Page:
:: Article

The Incorruptible: Stanisława Przybyszewska

By Alex Andriesse.

1.

The dimensions of the room are small: seven-and-a-half feet by fifteen. On the left wall is a single window, half the size of a normal window, which sheds a meagre light on the furniture: a wooden table and stool, a love seat, an ugly grey cabinet where the books are stored, a basin, a stove, and a narrow bed. Because the room is on the ground floor, it gets very cold in winter — and the winters in Danzig are merciless, the temperatures sometimes dropping to thirty below. So close to the earth, it is also damp. Sepulchral drafts drift up from beneath the floorboards. The typewriter rusts in its case. On one occasion, the orgy of dampness leads to the begetting of animal life in the form of mysterious, white wet worms so minuscule they are scarcely visible. Only after the stove is lit and the room heated dry do the worms perish, crackling into withered corpses, tiny crumpled membranes littering the once damp sheets of paper that had served as their ‘great metropolis’.

From the age of twenty-six until she died eight years later (of tuberculosis and malnutrition brought on by her addiction to morphine), the Polish writer Stanisława Przybyszewska lived in this room. Following her husband’s death from an overdose at the age of twenty-five, she had moved there from another, more spacious apartment on an upper floor of the same building. Her husband, Jan Panienski, had been a teacher at Danzig’s Polish Gymnasium, and the building where they had lived together — and where she would live and die alone — belonged to the school, which provided the ground-floor dwelling-space free of charge to the widowed Przybyszewska, less out of respect for her husband than out of respect for her father, Stanisław Przybyszewski, who had helped found the institution.

Stanisław Przybyszewski, though wholly unknown in English, was one of the most celebrated Polish writers of his day. A fin-de-siècle libertine and all-round poète maudit, Przybyszewski dabbled in Satanism, hobnobbed with Strindberg and Munch, and fathered at least half a dozen children by at least three different women, none of whom was his wife. Stanisława was the last of these children. Her mother, Aniela Pajak, was by all accounts a nurturing soul (her daughter would later call her a ‘genius at motherhood’) and a passably good painter in the impressionist style. She worshipped Przybyszewski and asked nothing of him, except that he legitimize their daughter. Which he refused to do.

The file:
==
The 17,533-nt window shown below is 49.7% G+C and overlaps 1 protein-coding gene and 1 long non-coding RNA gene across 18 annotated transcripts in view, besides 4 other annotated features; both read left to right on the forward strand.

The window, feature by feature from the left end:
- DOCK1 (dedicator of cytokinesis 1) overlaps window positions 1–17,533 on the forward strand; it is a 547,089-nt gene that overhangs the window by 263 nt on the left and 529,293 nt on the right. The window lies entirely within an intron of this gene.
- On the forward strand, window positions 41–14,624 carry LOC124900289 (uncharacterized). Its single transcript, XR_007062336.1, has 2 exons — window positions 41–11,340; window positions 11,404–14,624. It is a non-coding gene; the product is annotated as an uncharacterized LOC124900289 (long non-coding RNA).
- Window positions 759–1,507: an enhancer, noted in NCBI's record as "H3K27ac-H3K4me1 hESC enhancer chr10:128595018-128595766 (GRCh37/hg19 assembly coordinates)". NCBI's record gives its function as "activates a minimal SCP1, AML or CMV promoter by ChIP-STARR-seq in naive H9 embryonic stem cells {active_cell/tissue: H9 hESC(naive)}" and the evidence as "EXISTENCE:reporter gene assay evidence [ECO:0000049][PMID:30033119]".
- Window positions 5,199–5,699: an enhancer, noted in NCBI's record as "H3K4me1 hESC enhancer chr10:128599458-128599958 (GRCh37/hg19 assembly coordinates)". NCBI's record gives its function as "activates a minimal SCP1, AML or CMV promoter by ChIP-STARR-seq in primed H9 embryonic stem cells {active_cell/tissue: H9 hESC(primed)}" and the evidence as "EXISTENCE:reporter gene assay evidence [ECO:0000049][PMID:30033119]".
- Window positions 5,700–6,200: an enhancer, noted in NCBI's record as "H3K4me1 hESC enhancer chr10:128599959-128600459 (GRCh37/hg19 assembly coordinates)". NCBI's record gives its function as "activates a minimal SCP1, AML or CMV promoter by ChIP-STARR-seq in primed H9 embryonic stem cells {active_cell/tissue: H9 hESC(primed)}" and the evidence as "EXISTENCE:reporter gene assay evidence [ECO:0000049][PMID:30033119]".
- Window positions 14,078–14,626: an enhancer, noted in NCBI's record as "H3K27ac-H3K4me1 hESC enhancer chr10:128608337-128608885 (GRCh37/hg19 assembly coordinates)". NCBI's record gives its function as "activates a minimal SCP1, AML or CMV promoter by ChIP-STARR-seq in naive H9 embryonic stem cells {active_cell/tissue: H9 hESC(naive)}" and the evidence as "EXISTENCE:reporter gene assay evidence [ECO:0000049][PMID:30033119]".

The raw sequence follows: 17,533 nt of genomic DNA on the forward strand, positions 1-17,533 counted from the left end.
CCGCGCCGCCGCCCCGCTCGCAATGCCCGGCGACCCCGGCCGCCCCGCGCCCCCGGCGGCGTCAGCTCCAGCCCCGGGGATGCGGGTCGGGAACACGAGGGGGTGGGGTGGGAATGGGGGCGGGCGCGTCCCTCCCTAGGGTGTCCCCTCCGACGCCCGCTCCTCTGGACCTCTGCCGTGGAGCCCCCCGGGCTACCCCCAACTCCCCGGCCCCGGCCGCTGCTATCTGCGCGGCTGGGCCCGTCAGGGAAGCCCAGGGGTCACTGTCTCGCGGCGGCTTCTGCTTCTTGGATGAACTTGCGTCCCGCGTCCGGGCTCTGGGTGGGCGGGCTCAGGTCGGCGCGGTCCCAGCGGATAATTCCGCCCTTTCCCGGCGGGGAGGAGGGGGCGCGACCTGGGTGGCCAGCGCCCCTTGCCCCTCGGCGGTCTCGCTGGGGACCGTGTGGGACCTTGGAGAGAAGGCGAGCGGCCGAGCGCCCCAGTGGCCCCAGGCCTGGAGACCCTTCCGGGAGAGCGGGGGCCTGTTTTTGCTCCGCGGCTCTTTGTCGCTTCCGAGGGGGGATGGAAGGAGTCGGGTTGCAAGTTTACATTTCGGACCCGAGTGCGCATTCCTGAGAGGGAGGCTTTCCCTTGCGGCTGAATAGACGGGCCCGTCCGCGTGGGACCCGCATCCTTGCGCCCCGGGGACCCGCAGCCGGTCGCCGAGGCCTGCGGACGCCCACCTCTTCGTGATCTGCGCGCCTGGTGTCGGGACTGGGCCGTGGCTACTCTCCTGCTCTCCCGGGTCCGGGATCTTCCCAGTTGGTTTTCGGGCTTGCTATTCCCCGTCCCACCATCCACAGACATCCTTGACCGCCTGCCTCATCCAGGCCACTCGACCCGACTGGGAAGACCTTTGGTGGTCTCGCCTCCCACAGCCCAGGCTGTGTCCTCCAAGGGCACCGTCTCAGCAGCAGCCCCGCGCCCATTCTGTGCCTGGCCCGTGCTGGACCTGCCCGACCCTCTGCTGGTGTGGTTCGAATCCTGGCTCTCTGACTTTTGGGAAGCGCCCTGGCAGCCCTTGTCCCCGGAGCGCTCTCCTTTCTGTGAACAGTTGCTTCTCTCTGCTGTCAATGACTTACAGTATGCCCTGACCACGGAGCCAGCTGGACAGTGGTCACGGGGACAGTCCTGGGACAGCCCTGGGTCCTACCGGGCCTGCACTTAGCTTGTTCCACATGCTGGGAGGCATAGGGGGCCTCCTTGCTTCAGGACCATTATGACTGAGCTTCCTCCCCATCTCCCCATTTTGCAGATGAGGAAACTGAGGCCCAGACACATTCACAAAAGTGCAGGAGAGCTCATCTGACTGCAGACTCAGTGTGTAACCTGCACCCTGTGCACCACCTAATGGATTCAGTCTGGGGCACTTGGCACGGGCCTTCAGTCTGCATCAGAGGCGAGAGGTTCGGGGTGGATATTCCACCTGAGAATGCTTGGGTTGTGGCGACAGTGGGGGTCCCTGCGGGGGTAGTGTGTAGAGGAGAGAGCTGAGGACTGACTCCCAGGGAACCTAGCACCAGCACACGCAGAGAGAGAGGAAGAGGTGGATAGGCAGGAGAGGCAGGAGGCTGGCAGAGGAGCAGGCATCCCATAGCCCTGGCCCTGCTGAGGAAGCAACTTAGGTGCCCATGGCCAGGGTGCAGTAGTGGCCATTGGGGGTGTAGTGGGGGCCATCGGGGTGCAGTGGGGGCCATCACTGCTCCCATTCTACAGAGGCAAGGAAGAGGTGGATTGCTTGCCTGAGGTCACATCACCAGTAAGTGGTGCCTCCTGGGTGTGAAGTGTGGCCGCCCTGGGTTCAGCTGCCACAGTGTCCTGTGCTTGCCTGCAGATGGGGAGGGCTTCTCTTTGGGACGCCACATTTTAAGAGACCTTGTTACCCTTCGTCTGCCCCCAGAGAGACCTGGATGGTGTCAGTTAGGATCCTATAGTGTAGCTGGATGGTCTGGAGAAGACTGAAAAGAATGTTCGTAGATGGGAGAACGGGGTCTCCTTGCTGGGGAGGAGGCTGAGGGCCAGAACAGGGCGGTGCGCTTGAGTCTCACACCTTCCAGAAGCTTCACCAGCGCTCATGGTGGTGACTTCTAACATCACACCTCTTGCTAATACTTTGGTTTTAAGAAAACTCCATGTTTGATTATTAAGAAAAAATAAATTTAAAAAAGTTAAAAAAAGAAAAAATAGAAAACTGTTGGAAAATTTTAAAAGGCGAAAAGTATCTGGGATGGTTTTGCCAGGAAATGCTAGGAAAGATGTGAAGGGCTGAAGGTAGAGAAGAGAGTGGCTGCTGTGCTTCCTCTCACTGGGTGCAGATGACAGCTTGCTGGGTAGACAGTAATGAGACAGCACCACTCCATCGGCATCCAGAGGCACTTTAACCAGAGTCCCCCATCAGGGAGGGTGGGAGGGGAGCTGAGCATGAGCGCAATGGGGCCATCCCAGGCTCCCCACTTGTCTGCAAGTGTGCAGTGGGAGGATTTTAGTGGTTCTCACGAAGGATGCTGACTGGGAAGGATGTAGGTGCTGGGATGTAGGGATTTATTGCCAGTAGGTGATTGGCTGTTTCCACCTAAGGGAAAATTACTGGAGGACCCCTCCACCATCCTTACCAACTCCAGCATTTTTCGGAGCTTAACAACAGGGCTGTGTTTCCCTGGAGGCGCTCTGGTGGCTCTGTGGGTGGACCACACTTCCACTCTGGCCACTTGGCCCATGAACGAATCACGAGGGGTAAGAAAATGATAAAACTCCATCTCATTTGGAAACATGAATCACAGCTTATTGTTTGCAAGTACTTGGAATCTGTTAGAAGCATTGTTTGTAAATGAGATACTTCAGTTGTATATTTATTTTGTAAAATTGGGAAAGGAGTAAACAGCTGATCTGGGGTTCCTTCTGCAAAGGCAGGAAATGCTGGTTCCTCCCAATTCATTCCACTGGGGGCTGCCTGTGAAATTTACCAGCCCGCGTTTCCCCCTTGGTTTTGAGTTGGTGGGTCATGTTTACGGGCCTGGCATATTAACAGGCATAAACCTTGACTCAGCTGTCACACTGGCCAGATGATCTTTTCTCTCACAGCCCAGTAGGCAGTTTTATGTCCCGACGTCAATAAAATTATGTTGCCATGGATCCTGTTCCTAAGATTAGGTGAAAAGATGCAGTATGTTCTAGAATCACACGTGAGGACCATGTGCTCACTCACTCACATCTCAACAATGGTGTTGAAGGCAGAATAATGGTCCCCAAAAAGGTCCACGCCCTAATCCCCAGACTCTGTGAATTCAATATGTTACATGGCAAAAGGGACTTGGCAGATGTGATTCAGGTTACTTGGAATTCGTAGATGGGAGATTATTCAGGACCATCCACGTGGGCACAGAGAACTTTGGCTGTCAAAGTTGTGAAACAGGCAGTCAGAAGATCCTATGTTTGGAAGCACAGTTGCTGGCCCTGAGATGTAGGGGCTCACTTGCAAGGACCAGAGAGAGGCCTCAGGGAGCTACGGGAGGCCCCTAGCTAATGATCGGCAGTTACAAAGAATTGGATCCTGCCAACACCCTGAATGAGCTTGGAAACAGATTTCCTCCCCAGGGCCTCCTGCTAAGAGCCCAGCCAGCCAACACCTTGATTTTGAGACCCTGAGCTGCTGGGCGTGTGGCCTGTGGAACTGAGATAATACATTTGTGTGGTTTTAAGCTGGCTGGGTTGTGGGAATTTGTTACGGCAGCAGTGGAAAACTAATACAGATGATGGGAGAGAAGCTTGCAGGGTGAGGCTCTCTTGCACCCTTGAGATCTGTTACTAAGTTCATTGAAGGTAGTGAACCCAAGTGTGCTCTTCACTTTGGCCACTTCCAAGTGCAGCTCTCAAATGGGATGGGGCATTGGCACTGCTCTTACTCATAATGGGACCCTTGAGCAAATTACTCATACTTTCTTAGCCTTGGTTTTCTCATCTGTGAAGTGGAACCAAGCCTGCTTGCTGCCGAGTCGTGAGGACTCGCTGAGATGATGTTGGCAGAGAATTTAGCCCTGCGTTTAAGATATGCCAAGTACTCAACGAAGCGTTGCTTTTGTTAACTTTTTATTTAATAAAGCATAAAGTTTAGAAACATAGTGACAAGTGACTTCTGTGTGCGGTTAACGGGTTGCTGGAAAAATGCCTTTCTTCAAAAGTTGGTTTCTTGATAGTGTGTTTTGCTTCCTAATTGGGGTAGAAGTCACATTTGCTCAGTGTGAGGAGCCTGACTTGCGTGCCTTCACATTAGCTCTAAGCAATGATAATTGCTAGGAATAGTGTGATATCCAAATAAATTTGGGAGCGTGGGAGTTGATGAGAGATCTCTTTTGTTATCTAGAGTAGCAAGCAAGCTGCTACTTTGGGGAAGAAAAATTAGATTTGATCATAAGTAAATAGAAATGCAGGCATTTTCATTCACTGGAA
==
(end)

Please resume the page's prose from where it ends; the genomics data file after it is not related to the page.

In 1907, when Stanisława was five, her mother moved them away from their native Kraków to the Austrian Alps and then on to Paris, where Aniela integrated herself into the city’s large Polish émigré community, enrolled her daughter in a French-language school, and resumed her interrupted artistic career, exhibiting her paintings at the Salon des Indépendants. Then, quite suddenly, in 1911, Aniela grew ill and died of pneumonia, though not before making arrangements for her daughter to be looked after by family friends in Zürich. Stanisława remained with these friends until 1914, when she moved in with her aunt Helena Barlinska’s family in Vienna and, two years later, with the Great War raging, followed them back to Kraków.

Although Stanisława had had two brief encounters with her father in the course of her childhood, it was not until 1919, when she approached him after a lecture he gave in a Kraków concert hall, that she spoke with him at any length. The man who had refused to legitimize her and ignored her from the moment of her birth took a belated interest in his progeny — now a bright, beautiful, dark-eyed young woman who had read everything and who spoke Polish, German, French, and English with facility. To his new wife’s great displeasure (the free-loving Satanist had since become a staid Catholic), Przybyszewski began corresponding with Przybyszewska, assisted her financially, helped her husband secure his post at the Gymnasium in Danzig, and introduced her to the ‘mind-sharpening’ powers of morphine. For the next few years, until she grew disillusioned with his genius, Przybyszewska worshipped her father almost as ardently as her mother before her. Even after their falling out, he continued to cast a long shadow over her life. His abandonment of her as a child, his disappointment of her as an adult — together with the sudden early deaths of her mother and her husband — fortified Przybyszewska’s distrust of human relations and paved the way for the idiosyncrasy, the isolation, and the aversion to daily life about which she would become fanatical in the years to come.

2.